An economics teacher once told me that you should be putting away at least 10% of every dollar spent in your life in order to save adequately for retirement… I am not sure that I am doing that but at the very least I am not neglecting future me entirely.

7.       Use cash like pocket money

 

If you have a personal spend limit that you have budgeted for – withdraw the limit and keep it as cash in your wallet.

Real money is harder to spend than plastic money and you are less likely to ‘break a fifty’ for something small – or at least I am.

8.       Start a piggy bank

 We have a ‘koha piggy’ in our house that gets filled with loose change weekly as we don’t like carrying heavy change in our wallets.

Every now and then ‘koha piggy’ can be raided for small things that might normally be a treat.

EG: Ice-creams (for example) are often happily purchased with loose change from the savings stores of our little family piggy bank – so little family ‘on a whim’ excursions don’t feel too expensive if things are feeling tight.

9.       Ask for a deal

 

I am a small business owner and my little brand is still human. When customers have written to me telling me how much they love my products but how they can’t quite afford them at the moment, I have often felt flattered enough to offer them a deal.

If this is not possible then I can at least let them know of my next planned sale.

(Sometimes being cheeky pays off – and the worst thing that they can say is ‘no’. Right?)

10.   DIY

 

Mister Outie tells me off for this one quite a bit as he would rather ‘buy it now’ rather than have me fill my studio and his basement with yet ‘another’ project. It is important to weigh up the pros and cons of this one. If you are craftily challenged then buying may be the best option but I am always up for giving something a go…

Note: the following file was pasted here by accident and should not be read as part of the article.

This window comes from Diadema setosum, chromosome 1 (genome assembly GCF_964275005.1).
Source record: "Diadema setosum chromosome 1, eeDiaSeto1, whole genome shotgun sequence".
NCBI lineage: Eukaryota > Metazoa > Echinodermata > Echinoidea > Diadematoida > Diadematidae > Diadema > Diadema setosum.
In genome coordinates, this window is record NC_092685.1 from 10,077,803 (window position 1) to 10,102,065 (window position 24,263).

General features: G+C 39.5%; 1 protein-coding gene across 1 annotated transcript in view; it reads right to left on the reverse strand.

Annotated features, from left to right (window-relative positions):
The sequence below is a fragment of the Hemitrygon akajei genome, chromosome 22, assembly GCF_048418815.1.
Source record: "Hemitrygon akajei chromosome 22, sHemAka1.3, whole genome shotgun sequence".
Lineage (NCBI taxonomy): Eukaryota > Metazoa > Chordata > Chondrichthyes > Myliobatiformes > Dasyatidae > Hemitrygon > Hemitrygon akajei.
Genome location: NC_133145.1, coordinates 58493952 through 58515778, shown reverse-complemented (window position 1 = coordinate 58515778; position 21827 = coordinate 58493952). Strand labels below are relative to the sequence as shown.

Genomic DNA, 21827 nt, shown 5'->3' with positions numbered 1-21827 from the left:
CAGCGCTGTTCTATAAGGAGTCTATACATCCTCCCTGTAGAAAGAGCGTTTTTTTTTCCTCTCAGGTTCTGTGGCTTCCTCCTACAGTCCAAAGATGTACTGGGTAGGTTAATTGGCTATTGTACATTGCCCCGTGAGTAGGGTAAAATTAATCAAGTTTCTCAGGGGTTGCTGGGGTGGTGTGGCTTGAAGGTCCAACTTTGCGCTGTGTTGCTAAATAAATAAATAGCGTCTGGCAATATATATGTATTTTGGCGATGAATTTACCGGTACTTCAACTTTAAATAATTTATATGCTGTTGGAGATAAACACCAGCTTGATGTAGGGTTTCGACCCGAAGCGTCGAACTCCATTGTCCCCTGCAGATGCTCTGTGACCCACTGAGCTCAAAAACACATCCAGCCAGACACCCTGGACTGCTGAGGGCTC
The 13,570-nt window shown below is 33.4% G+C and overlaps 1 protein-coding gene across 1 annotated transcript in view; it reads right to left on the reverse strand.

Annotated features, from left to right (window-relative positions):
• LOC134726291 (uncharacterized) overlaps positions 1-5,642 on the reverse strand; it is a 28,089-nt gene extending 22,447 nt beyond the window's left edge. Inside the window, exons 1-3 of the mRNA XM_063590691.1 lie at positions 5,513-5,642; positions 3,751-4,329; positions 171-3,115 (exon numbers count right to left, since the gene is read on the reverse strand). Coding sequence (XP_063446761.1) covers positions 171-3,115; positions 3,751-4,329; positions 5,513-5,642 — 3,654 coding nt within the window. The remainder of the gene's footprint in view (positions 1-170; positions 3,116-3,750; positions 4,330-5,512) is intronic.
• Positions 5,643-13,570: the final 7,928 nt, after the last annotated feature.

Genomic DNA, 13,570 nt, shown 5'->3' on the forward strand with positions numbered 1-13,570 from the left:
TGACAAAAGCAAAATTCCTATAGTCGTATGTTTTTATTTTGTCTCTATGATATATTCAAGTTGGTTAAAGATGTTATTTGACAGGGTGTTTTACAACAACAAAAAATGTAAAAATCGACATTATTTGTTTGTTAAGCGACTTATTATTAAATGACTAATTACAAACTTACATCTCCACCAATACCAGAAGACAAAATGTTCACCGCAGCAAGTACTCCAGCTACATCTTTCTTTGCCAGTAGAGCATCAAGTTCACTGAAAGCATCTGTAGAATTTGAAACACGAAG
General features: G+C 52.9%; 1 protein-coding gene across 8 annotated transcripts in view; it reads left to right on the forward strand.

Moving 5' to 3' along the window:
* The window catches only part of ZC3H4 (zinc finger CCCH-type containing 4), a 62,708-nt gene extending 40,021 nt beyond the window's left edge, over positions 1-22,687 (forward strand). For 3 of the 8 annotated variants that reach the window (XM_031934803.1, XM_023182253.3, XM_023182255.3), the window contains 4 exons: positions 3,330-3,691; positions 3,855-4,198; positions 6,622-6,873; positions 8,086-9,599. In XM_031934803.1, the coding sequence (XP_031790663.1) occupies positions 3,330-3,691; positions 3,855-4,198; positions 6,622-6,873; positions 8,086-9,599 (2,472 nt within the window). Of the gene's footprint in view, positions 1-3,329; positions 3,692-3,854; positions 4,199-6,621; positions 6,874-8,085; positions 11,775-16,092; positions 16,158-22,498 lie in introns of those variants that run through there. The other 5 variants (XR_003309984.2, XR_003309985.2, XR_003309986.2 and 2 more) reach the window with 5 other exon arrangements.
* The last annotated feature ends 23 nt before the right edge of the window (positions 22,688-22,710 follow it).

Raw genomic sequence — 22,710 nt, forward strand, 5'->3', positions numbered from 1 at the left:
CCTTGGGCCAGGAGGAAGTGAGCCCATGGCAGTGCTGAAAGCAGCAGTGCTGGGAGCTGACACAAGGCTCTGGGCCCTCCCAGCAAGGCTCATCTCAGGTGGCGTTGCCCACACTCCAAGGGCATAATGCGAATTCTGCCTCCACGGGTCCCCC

I justify my DIY by saying that I am spending money on two things whilst spending it once. The two things: the thing itself and my entertainment/joy in making it.

Some DIY really saves money in the long run too. DIY cloth nappy wipes, DIY house cleaner, DIY nappy solution and DIY pedicures are my current favourite ‘regulars’…

11.   Be creative with gifts

 

You can spend as much as you like on your child. Sometimes ‘cheap’ things will give them a lot of pleasure too.

This year my son is getting his own seed raising kit for mimosa pudica (tickle me plants). This packet of seeds cost me $3 – and I will include a little craft kit for him to decorate his own little plant pots so that he can have his very own tickley plant garden.

12.   Unpin yourself

I love pinterest. I love looking for ideas and inspiration one day BUT the next day I get depressed that my house/my life doesn’t really as ‘pinnable’ as the things that I have pinned most days despite my best efforts.

The best thing you can do to address this is realise that real life happens off pinterest. Unpin your expectations of yourself and do one cool thing a week and photograph it. Even if you do one cool thing a month/a year – ‘pinnable’ moments are not everyday things – or at least I have found that real life is a lot less pin-worthy.

Unpinning yourself will save you money by releasing you from trying to keep up with the ‘Joneses’.

need and wants